Like whomever it was Vanessa Williams was cooing to all those years ago, we’ve gone and saved the best for last, as our How Did We Get Here? series examining the seasonal and organizational situations that delivered each Canadian NHL team to their current position in the standings wraps up with this country’s top team, the Montreal Canadiens.
Right now, the Canadiens are tied for top spot in the Eastern Conference and in a four-way tie for top spot in the entire league, though they’ve played one fewer game than Nashville and Anaheim out West and one more than the New York Rangers, their partners atop the Eastern Conference standings.
There is a short answer to how they got to where they are this season and that’s Carey Price. The Canadiens netminder has been the best player in the league pretty much all season, will mostly likely put a Vezina Trophy on his mantle this summer and should probably be putting the Hart Trophy next to it, but goalies don’t often get recognized as the overall league MVP, so the Vezina might just have to do.
But how did they get to the point where they could get to this point?
First and foremost, this is an organization that has historically drafted well and unearthed some very impressive finds outside of the first round. P.K. Subban was drafted in the second round. Tomas Plekanc was taken in the fourth. Brendan Gallagher and Andrei Markov were selected in the fifth and sixth round respectively. Of the team’s current Top 6 scorers, only Max Pacioretty and Alex Galchenyuk very first-round draft picks. Price was a first-round selection as well. Yes, there have been misses like David Fischer (No. 20 overall in 2006) Louis LeBlanc (No. 18 overall in 2009) – every team has a couple of those over a long enough stretch, but not every team literally builds the core of the top two forward lines and half of their top two defensive pairings through the draft.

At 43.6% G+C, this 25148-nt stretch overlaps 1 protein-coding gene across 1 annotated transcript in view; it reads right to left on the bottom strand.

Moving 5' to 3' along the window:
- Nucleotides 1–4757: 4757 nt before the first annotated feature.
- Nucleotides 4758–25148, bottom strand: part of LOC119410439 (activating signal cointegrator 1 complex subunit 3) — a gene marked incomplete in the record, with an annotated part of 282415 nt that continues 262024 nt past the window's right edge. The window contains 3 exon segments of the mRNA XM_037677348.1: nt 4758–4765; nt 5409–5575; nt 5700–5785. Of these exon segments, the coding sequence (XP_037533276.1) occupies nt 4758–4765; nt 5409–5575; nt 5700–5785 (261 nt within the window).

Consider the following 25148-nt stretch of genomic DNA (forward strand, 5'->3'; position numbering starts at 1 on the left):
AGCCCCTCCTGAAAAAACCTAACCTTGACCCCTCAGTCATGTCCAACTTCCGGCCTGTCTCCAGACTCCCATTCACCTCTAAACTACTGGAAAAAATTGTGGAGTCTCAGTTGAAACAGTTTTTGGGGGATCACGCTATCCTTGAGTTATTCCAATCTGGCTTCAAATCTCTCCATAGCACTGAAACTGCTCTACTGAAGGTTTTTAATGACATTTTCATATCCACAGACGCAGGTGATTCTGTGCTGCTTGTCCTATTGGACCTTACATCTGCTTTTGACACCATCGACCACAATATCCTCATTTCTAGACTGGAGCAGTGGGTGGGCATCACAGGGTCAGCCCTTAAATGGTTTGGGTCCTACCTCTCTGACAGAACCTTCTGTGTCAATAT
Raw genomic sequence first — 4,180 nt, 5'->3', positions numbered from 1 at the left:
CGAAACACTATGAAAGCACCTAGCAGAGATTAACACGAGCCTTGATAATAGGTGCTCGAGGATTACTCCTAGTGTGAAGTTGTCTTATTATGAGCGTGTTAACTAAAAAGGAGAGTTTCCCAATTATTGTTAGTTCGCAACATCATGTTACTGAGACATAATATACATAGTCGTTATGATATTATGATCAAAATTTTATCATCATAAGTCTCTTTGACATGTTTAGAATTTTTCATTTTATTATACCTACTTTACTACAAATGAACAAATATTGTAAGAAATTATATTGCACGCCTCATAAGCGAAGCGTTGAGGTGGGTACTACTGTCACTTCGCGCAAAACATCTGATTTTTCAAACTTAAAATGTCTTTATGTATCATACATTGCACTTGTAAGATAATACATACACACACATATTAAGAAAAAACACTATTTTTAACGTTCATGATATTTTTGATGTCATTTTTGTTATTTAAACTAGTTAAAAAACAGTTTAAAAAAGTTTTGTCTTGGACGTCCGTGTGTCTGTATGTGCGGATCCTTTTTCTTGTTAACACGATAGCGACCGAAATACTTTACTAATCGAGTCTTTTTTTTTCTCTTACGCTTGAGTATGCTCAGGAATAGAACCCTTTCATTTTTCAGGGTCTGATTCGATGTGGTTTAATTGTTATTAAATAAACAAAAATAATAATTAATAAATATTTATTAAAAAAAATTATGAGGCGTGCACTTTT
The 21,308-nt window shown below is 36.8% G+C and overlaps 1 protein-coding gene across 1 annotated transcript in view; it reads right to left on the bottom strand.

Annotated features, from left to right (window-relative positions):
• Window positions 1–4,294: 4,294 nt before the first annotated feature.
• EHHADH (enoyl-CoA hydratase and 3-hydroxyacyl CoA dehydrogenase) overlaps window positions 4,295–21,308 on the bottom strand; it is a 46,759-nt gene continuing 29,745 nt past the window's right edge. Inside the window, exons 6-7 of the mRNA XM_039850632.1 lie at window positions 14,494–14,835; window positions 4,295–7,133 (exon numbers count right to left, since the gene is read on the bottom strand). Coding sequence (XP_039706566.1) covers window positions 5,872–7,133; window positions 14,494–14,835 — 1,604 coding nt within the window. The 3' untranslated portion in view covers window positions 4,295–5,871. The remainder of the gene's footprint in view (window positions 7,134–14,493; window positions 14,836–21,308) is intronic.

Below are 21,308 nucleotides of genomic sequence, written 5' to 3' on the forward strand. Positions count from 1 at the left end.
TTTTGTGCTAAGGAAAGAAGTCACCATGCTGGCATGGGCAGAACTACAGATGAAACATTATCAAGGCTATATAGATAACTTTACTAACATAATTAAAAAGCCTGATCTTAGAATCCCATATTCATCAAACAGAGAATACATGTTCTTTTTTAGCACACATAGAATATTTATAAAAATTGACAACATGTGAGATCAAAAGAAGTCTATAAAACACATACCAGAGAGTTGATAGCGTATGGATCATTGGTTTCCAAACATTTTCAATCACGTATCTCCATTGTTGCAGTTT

Secondly, in the nine years since the 2004-05 Lockout Season, Montreal hasn’t had made any real terrible free agent decisions. Brian Gionta’s five-year deal didn’t end up netting the statistical returns they likely hoped for, but the diminutive American did serve as team captain over his final four seasons in La Belle Province, but for the most part, they’ve been pretty penny-wise over the last decade and done a good job of getting out from under any marginal deals they have handed out as well.
Ultimately, this team has emerged as legitimate Stanley Cup contenders because this core unit has been able to stick together and develop over the last few years.
They made the playoffs in the shortened 2011-12 season when Gallagher and Galchenyuk were rookies, advanced to the Conference Finals last season and have a very good chance at going all the way this year. The only player to rank in the Top 8 in scoring from any of those teams that is no longer with the team is Gionta, who departed as a free agent after last season.
That kind of continuity and knowing which six forwards and four defensemen you can count on every night is crucial for team success.
Pacioretty has developed into one of the top wingers and most consistent goal scorers in the league while Subban is the reigning Norris Trophy winner as the league’s top defensemen and a serious threat to double-up this year. Plekanec and Markov are the veteran leaders, David Desharnais is the undrafted free agent that has become another incredible find for the Canadiens and Gallagher and Galchenyuk are the young, emerging offensive threats.
Everyone has a role that is clearly defined, they play well together and have filled in the blanks around that group exceptionally well, putting this team in a position to make a deep run into this year’s Stanley Cup Playoffs. It is easier said than done, but this is how you build a consistent, winning franchise – draft well, trust in your selections and spend your money wisely.